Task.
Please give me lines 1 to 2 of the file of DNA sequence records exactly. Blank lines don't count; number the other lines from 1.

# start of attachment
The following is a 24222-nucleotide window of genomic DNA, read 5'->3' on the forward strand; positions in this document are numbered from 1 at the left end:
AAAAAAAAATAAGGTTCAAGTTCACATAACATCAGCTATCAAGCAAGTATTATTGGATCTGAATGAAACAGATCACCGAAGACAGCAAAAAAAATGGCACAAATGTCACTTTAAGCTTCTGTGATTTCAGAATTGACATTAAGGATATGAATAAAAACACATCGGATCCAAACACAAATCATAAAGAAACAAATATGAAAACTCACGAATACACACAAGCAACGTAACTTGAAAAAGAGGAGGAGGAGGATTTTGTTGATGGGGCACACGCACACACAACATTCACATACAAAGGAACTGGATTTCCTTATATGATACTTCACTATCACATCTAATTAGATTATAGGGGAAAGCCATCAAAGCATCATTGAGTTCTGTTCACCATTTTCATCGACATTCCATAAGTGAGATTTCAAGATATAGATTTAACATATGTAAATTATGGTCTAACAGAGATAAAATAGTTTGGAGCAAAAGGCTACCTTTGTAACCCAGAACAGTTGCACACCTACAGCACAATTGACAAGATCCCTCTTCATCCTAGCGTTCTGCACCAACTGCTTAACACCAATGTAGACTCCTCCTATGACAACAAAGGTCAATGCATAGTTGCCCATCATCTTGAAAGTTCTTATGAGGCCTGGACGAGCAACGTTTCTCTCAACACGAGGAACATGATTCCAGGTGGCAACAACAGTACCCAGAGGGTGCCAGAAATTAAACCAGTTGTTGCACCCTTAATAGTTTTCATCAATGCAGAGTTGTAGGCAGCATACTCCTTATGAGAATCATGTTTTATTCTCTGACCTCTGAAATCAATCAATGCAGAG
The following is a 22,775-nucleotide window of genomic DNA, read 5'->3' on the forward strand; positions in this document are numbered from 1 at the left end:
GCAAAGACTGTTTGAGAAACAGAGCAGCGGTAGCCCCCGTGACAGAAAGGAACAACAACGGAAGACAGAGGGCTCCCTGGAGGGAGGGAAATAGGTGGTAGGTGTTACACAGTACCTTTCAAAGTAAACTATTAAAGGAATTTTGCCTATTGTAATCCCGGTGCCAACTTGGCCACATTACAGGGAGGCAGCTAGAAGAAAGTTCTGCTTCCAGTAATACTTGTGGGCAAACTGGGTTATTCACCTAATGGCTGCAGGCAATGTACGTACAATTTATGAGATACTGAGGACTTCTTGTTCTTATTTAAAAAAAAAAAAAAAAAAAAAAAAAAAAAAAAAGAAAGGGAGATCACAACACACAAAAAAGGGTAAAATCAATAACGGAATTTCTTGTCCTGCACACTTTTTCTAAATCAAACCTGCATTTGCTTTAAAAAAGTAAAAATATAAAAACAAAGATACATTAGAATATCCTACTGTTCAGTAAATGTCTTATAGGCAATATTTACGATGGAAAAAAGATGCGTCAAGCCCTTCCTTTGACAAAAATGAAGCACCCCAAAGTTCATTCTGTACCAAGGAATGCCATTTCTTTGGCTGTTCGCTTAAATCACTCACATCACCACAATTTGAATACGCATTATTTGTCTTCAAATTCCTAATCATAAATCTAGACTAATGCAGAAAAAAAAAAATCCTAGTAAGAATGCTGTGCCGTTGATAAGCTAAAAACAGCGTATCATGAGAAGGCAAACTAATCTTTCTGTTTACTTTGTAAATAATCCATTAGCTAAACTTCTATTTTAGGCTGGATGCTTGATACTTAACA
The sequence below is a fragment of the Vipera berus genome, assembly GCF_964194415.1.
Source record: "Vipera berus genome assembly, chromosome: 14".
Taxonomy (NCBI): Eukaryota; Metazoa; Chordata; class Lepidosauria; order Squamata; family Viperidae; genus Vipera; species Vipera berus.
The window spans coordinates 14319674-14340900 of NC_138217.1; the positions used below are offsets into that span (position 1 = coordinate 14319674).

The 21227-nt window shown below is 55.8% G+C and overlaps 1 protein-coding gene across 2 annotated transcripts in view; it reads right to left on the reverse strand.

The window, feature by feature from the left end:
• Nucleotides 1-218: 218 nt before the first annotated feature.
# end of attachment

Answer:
The following is a 24222-nucleotide window of genomic DNA, read 5'->3' on the forward strand; positions in this document are numbered from 1 at the left end:
AAAAAAAAATAAGGTTCAAGTTCACATAACATCAGCTATCAAGCAAGTATTATTGGATCTGAATGAAACAGATCACCGAAGACAGCAAAAAAAATGGCACAAATGTCACTTTAAGCTTCTGTGATTTCAGAATTGACATTAAGGATATGAATAAAAACACATCGGATCCAAACACAAATCATAAAGAAACAAATATGAAAACTCACGAATACACACAAGCAACGTAACTTGAAAAAGAGGAGGAGGAGGATTTTGTTGATGGGGCACACGCACACACAACATTCACATACAAAGGAACTGGATTTCCTTATATGATACTTCACTATCACATCTAATTAGATTATAGGGGAAAGCCATCAAAGCATCATTGAGTTCTGTTCACCATTTTCATCGACATTCCATAAGTGAGATTTCAAGATATAGATTTAACATATGTAAATTATGGTCTAACAGAGATAAAATAGTTTGGAGCAAAAGGCTACCTTTGTAACCCAGAACAGTTGCACACCTACAGCACAATTGACAAGATCCCTCTTCATCCTAGCGTTCTGCACCAACTGCTTAACACCAATGTAGACTCCTCCTATGACAACAAAGGTCAATGCATAGTTGCCCATCATCTTGAAAGTTCTTATGAGGCCTGGACGAGCAACGTTTCTCTCAACACGAGGAACATGATTCCAGGTGGCAACAACAGTACCCAGAGGGTGCCAGAAATTAAACCAGTTGTTGCACCCTTAATAGTTTTCATCAATGCAGAGTTGTAGGCAGCATACTCCTTATGAGAATCATGTTTTATTCTCTGACCTCTGAAATCAATCAATGCAGAG